When things go awry
You have a tenant in your property under a legally binding rental agreement but then something goes wrong. Maybe they’ve lost their job or had an accident.
Whatever the situation, the lease needs to be broken - and fast.
So who has the overriding legal rights in this situation? The property manager or the tenant?
There are provisions in most Australian states and territories under the Residential Tenancies Act to terminate a tenancy agreement based on excessive hardship.
But having both parties agree is not always as clear cut. If the two sides disagree, then it’s time for a court magistrate or tribunal referee to decide.
Careful consideration is given on a case by case basis but some of the most likely excessive hardship grounds could include:
- The tenant is made redundant and can’t afford to pay the rent
- The tenant is injured and can’t access their rental home due to stairs
- The tenant has a mental illness and they are hospitalised
- The landlord is forced to pay penalties for late mortgage repayments due to the tenant’s inability to pay rent on time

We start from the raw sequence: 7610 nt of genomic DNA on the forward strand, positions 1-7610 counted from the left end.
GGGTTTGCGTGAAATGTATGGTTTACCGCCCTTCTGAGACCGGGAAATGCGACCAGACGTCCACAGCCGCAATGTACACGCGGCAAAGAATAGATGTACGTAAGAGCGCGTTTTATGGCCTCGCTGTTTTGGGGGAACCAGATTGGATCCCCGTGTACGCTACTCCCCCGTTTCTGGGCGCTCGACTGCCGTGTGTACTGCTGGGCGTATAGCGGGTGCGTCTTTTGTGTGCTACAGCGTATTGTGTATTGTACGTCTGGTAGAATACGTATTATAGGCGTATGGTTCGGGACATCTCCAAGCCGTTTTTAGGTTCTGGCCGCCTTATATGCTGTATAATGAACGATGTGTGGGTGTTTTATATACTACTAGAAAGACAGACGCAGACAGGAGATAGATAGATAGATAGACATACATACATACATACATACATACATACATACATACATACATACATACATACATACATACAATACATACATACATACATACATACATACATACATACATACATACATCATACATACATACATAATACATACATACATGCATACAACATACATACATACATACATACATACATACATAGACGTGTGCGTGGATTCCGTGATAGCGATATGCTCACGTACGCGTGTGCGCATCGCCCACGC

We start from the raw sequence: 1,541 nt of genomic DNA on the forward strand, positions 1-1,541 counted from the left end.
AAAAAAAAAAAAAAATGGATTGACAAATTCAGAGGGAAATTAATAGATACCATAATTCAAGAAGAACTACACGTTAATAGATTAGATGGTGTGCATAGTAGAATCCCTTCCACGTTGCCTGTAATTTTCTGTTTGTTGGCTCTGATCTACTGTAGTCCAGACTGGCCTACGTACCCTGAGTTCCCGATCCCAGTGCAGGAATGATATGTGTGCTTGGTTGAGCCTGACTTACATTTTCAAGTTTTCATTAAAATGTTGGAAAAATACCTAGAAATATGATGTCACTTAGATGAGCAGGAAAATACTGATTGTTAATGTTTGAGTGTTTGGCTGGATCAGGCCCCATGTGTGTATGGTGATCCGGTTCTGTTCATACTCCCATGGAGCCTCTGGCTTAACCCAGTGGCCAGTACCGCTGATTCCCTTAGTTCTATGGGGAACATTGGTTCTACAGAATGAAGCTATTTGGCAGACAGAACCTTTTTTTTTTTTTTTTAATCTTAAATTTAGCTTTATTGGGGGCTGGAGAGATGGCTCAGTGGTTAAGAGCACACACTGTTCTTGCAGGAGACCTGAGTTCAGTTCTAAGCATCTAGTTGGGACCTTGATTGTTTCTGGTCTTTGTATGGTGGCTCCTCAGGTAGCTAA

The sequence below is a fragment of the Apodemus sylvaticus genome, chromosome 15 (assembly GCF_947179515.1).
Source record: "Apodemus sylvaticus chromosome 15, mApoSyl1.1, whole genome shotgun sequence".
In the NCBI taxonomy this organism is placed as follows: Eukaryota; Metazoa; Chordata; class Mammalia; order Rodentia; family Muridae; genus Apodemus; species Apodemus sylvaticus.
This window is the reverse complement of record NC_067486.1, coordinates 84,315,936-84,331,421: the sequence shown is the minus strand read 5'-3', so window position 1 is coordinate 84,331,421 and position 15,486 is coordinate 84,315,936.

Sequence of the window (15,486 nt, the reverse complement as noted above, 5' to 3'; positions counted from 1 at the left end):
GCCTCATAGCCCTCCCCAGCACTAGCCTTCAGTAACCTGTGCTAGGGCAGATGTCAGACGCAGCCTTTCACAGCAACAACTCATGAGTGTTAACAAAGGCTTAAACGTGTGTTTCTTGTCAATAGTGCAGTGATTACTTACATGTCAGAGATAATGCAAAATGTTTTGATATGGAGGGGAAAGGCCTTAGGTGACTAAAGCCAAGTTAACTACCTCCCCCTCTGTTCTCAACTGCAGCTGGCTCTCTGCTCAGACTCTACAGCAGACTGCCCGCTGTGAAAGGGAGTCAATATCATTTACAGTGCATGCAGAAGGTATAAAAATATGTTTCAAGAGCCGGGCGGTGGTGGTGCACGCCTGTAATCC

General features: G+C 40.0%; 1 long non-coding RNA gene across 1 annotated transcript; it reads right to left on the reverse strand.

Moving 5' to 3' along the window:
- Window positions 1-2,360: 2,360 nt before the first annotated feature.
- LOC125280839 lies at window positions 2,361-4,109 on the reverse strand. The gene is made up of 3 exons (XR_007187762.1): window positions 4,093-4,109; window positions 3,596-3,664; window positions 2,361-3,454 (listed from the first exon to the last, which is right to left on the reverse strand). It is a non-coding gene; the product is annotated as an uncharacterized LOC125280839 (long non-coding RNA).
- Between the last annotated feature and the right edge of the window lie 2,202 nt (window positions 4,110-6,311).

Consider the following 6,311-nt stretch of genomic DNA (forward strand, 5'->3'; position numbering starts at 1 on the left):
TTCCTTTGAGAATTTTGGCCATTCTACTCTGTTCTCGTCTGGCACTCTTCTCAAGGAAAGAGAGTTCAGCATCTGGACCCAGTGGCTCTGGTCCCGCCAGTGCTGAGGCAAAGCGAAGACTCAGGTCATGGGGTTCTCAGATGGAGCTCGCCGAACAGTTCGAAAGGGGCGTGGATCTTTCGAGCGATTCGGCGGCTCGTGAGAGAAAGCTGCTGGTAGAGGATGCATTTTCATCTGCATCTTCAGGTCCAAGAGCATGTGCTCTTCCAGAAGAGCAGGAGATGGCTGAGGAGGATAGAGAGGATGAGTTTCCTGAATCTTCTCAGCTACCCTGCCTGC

Alternatively, a landlord could experience their own personal crisis and may need to live in their own property meaning the tenant is required to move. Perhaps the landlord’s lost his or her job and they now have to, unfortunately for the tenant, move into their own property fast.
Whatever the situation, all cases are considered and a lease agreement can be terminated early if the case is heard with enough compelling evidence submitted to support the claim.
TIP: Speak to your Property Manager early if you need possession of your investment property. Each state/territory has different legislation and they will be able to advise you on the steps forward.